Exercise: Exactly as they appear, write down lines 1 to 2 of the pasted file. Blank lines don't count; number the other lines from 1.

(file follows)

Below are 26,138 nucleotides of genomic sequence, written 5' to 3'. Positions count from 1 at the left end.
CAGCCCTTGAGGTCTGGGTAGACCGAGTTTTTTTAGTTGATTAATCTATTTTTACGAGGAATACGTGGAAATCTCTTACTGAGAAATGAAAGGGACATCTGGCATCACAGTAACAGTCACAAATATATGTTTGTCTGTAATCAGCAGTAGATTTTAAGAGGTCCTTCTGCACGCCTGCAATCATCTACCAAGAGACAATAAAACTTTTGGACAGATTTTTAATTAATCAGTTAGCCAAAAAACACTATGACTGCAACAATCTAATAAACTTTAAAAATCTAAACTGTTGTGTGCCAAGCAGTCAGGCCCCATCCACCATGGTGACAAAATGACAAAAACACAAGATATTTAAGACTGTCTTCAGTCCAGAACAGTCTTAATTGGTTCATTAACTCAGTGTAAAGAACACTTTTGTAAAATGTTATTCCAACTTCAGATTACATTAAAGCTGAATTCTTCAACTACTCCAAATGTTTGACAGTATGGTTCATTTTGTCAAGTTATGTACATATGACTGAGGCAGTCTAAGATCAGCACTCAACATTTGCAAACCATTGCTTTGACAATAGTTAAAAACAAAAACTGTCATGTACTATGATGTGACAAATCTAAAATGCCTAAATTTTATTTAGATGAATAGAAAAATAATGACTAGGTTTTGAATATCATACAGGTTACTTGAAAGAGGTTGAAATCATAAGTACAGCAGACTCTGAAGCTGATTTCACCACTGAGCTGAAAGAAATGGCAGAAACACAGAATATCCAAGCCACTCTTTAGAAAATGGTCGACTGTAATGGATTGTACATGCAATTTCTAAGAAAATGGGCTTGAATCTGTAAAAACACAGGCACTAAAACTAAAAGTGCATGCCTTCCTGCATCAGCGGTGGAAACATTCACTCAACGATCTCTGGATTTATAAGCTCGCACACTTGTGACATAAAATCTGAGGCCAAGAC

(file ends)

Below are 26,138 nucleotides of genomic sequence, written 5' to 3'. Positions count from 1 at the left end.
CAGCCCTTGAGGTCTGGGTAGACCGAGTTTTTTTAGTTGATTAATCTATTTTTACGAGGAATACGTGGAAATCTCTTACTGAGAAATGAAAGGGACATCTGGCATCACAGTAACAGTCACAAATATATGTTTGTCTGTAATCAGCAGTAGATTTTAAGAGGTCCTTCTGCACGCCTGCAATCATCTACCAAGAGACAATAAAACTTTTGGACAGATTTTTAATTAATCAGTTAGCCAAAAAACACTATGACTGCAACAATCTAATAAACTTTAAAAATCTAAACTGTTGTGTGCCAAGCAGTCAGGCCCCATCCACCATGGTGACAAAATGACAAAAACACAAGATATTTAAGACTGTCTTCAGTCCAGAACAGTCTTAATTGGTTCATTAACTCAGTGTAAAGAACACTTTTGTAAAATGTTATTCCAACTTCAGATTACATTAAAGCTGAATTCTTCAACTACTCCAAATGTTTGACAGTATGGTTCATTTTGTCAAGTTATGTACATATGACTGAGGCAGTCTAAGATCAGCACTCAACATTTGCAAACCATTGCTTTGACAATAGTTAAAAACAAAAACTGTCATGTACTATGATGTGACAAATCTAAAATGCCTAAATTTTATTTAGATGAATAGAAAAATAATGACTAGGTTTTGAATATCATACAGGTTACTTGAAAGAGGTTGAAATCATAAGTACAGCAGACTCTGAAGCTGATTTCACCACTGAGCTGAAAGAAATGGCAGAAACACAGAATATCCAAGCCACTCTTTAGAAAATGGTCGACTGTAATGGATTGTACATGCAATTTCTAAGAAAATGGGCTTGAATCTGTAAAAACACAGGCACTAAAACTAAAAGTGCATGCCTTCCTGCATCAGCGGTGGAAACATTCACTCAACGATCTCTGGATTTATAAGCTCGCACACTTGTGACATAAAATCTGAGGCCAAGAC